Author Interviews
4:26 pm
Sun December 9, 2012

'Torn': Living As An Openly Gay Christian

iStockphoto.com

Originally published on Mon December 10, 2012 12:50 pm

Justin Lee was raised in a conservative Southern Baptist home. He had two loving parents, and was deeply committed to his faith. In school, classmates even referred to him as "God Boy" because of his devotion.

But, as he was entering high school, Lee's whole world began to change, as he came face-to-face with feelings that he'd tried for many years to suppress.

"I didn't know I was gay at first, because I was the kid who was preaching against folks accepting themselves as gay," he tells Guy Raz, host of weekends on All Things Considered.

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Science
4:26 pm
Sun December 9, 2012

Forget Extinct: The Brontosaurus Never Even Existed

This photograph from 1934 shows the Carnegie Museum's Apatosaurus skeleton on the right — wearing the wrong skull.
Carnegie Museum of Natural History

Originally published on Sun December 9, 2012 7:09 pm

It may have something to do with all those Brontosaurus burgers everyone's favorite modern stone-age family ate, but when you think of a giant dinosaur with a tiny head and long, swooping tail, the Brontosaurus is probably what you're seeing in your mind.

Well hold on: Scientifically speaking, there's no such thing as a Brontosaurus.

Even if you knew that, you may not know how the fictional dinosaur came to star in the prehistoric landscape of popular imagination for so long.

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Deceptive Cadence
3:04 pm
Sun December 9, 2012

A Bald Mezzo And Three Shades Of Violin: Classical Favorites From 2012

On Silfra, violinist Hilary Hahn improvises with prepared pianist Hauschka.
DG

Originally published on Sun December 9, 2012 7:09 pm

From mezzo-soprano Cecilia Bartoli's ambitious revival of the early Baroque composer Agostino Stefani (and yes, she's got another outrageous album cover) to three very different roles for the violin, here's a clutch of classical albums I returned to again and again this year for sheer delight and aural inspiration. Bartoli lavishes extravagant attention on the music of a fascinating but forgotten link in the history of opera.

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The Two-Way
2:33 pm
Sun December 9, 2012

Egyptian Opposition Calls For Protests Against Referendum On Constitution

Protesters chant slogans during a demonstration in front of the presidential palace in Cairo, Egypt, on Sunday.
Petr David Josek AP

Originally published on Sun December 9, 2012 3:20 pm

Egypt's main opposition group has called for mass protests against President Mohammed Morsi's decision to go ahead with a referendum on the country's draft constitution.

"We do not recognize the draft constitution because it does not represent the Egyptian people," said Sameh Ashour, who spoke on behalf of the National Salvation Front, the main umbrella group for opposition parties.

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The Two-Way
1:18 pm
Sun December 9, 2012

American Doctor Rescued From Captors In Afghanistan

Originally published on Sun December 9, 2012 6:03 pm

U.S. forces rescued Sunday an American doctor who was kidnapped in Afghanistan last week.

Dr. Dilip Joseph of Colorado Springs, Colo., was kidnapped Dec. 5 along with two other aid workers who were returning from a visit to a rural medical clinic outside Kabul. All three worked for Morning Star Development, a Colorado-based nonprofit.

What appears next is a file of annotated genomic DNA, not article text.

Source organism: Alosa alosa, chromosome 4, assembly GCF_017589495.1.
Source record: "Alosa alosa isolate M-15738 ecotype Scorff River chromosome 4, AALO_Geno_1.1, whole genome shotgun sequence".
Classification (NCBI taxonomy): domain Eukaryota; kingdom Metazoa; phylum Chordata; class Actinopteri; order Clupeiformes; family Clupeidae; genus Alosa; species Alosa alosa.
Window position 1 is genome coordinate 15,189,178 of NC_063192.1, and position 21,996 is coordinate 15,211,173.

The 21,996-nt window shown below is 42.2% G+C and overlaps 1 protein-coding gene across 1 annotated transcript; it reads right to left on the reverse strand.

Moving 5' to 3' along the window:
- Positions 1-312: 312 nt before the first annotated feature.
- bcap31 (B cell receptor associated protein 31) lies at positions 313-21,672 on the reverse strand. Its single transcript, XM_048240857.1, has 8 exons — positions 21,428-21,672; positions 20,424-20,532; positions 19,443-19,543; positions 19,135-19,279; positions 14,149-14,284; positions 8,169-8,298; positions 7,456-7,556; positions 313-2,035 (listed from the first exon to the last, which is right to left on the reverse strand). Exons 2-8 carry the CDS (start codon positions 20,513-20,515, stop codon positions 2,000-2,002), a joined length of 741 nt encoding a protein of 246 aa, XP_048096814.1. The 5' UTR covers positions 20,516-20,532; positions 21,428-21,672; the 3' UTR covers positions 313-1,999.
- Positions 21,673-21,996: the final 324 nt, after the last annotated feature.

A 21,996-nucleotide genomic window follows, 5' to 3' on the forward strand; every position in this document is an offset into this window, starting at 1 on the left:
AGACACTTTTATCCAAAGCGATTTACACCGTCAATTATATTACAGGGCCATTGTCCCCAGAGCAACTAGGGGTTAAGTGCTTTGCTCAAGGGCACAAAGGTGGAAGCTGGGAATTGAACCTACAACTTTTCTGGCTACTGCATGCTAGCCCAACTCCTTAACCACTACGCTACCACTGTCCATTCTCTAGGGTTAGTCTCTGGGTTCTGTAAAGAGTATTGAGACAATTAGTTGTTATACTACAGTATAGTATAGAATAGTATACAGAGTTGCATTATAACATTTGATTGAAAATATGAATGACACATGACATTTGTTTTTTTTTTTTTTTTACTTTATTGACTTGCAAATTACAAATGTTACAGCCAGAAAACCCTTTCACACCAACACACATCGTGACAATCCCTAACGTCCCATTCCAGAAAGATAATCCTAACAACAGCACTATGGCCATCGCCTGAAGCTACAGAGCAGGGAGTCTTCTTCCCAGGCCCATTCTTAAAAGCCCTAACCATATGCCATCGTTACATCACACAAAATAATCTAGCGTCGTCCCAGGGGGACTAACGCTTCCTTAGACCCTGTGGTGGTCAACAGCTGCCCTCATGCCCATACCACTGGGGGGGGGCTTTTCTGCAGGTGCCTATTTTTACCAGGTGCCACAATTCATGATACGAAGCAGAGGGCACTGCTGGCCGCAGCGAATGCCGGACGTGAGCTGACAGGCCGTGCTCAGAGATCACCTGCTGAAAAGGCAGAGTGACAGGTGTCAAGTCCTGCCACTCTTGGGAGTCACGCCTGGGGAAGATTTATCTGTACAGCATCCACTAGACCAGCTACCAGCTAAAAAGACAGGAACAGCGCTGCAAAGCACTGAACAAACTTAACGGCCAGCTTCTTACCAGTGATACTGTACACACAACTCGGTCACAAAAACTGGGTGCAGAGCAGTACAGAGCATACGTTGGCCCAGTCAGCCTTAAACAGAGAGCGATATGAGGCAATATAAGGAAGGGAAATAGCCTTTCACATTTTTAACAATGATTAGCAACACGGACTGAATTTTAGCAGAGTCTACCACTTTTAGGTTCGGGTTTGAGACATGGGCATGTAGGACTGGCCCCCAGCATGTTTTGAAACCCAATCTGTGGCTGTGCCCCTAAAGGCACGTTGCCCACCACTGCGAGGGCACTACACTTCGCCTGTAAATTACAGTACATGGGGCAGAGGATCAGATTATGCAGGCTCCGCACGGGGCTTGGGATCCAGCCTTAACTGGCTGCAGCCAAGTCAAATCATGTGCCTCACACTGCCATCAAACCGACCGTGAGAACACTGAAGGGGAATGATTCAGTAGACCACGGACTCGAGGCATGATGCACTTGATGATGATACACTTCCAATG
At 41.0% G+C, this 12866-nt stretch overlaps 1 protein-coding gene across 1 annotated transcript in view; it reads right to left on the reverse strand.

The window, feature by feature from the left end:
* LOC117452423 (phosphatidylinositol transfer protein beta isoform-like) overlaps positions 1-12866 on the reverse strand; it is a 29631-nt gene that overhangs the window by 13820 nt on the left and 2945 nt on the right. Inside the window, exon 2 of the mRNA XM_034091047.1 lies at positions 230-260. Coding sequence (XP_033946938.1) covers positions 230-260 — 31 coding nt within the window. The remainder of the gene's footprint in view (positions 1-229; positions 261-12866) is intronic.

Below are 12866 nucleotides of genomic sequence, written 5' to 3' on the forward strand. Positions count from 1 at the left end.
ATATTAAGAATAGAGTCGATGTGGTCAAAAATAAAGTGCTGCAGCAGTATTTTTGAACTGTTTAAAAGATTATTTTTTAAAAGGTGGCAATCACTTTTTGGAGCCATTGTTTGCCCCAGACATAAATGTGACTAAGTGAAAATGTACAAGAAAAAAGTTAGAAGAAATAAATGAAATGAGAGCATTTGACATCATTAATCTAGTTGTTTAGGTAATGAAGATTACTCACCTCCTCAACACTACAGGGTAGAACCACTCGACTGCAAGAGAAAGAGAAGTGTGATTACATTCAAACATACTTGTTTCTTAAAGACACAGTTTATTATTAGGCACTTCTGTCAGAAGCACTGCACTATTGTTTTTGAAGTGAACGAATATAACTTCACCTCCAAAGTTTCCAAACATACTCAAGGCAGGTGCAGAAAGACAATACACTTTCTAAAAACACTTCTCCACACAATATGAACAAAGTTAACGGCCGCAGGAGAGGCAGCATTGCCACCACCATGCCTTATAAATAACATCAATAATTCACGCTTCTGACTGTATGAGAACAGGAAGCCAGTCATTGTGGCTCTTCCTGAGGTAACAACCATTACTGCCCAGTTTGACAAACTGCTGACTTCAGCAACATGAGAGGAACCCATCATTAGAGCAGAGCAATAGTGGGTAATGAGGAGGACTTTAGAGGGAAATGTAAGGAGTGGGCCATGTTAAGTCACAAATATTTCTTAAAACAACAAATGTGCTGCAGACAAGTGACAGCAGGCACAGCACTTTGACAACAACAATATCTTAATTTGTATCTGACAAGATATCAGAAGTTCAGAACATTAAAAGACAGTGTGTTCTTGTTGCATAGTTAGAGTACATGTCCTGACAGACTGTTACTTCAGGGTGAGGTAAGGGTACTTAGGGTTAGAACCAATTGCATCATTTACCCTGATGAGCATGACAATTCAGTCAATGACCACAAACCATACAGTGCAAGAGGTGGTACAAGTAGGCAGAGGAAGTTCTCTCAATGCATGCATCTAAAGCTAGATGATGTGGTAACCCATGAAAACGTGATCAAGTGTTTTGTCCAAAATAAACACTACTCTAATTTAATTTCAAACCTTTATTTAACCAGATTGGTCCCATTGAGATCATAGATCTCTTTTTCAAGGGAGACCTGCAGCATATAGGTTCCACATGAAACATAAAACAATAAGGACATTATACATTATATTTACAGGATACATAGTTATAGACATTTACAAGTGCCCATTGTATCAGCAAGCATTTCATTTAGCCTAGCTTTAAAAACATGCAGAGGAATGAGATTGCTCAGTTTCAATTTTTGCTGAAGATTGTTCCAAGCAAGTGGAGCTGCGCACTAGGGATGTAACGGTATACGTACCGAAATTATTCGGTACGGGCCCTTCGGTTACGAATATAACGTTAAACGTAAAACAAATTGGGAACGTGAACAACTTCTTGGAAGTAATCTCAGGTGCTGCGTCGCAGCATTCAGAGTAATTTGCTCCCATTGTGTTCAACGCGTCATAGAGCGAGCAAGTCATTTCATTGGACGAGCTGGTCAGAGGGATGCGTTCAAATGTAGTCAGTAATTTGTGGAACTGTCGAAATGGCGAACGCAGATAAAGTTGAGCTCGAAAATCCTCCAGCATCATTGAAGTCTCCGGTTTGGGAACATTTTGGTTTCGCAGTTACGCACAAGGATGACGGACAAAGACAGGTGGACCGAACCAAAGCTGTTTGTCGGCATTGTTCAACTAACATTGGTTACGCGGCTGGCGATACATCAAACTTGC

NPR's Sean Carberry reported on the rescue for our Newscast Unit. Here's what he said:

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Sunday Headlines
9:46 am
Sun December 9, 2012

Flu Cases Ahead Of Normal In Carolinas

The flu season is hitting earlier and harder this fall in North Carolina. Three North Carolina adults have died from complications of the flu virus since mid-November, including two last week. And state health officials say reports of flu-like illnesses have continued increase above what’s usually seen at this time of year. A weekly report from the federal Centers for Disease Prevention and Control shows that the influenza virus is now “widespread” in both Carolinas.

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WFAEats
8:00 am
Sun December 9, 2012

Eating Locally... Processed Food

Julie's locally-processed food feast.
Credit Julie Rose

Julie Rose reflects on the story behind her investigation of the foods processed in Charlotte. Read her full story here.

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Author Interviews
6:16 am
Sun December 9, 2012

Sebastian Faulks: Searching For The Self In 'Possible' Lives

Courtesy of Henry Holt and Co.

Originally published on Mon December 10, 2012 5:37 pm

A young intelligence officer during the Second World War survives life in a Nazi concentration camp. A music producer in the 1970s falls in love with a young bohemian singer who breaks his heart. A lonely Italian neuroscientist makes a revolutionary discovery: Humans have no souls. These are some of the stories Sebastian Faulks weaves together in his latest novel, A Possible Life.

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Sports
6:16 am
Sun December 9, 2012

The Art Of The Free Throw

Originally published on Sun December 9, 2012 2:36 pm

Weekend Edition Sunday host Rachel Martin talks with NPR's Mike Pesca about the art of the free throw and whether there's a place for accuracy in sports.

Sports
6:16 am
Sun December 9, 2012

NHL Players Aren't The Only Ones Locked Out

Originally published on Sun December 9, 2012 2:36 pm

Weekend Edition Sunday host Rachel Martin speaks with Bob McDonald, who sings the national anthem at Washington Capitals games in D.C. His 20th year with the team was spoiled this season by the NHL lockout.

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